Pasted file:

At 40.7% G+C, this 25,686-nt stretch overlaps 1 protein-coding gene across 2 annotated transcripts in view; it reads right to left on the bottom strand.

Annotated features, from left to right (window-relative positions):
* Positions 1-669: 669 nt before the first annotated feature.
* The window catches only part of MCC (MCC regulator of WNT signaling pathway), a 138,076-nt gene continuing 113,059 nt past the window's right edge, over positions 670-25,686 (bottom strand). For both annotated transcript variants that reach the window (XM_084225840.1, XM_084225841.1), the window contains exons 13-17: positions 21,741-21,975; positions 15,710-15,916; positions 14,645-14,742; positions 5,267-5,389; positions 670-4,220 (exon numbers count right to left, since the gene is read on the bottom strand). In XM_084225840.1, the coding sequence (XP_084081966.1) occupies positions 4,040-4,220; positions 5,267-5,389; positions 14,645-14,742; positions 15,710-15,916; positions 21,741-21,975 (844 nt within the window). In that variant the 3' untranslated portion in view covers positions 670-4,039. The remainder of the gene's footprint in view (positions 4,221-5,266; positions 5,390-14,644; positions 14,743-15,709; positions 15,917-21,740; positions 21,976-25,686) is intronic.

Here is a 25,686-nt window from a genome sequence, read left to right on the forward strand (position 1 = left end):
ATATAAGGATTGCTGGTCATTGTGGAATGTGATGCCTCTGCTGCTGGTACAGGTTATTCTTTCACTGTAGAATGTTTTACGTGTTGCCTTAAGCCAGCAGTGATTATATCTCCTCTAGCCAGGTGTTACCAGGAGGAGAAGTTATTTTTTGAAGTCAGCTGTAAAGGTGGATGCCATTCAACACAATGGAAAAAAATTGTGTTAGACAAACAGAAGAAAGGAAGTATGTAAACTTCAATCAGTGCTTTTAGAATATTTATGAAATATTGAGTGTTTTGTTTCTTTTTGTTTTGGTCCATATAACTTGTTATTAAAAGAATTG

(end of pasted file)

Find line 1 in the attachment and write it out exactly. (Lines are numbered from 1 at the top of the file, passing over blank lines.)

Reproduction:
At 40.7% G+C, this 25,686-nt stretch overlaps 1 protein-coding gene across 2 annotated transcripts in view; it reads right to left on the bottom strand.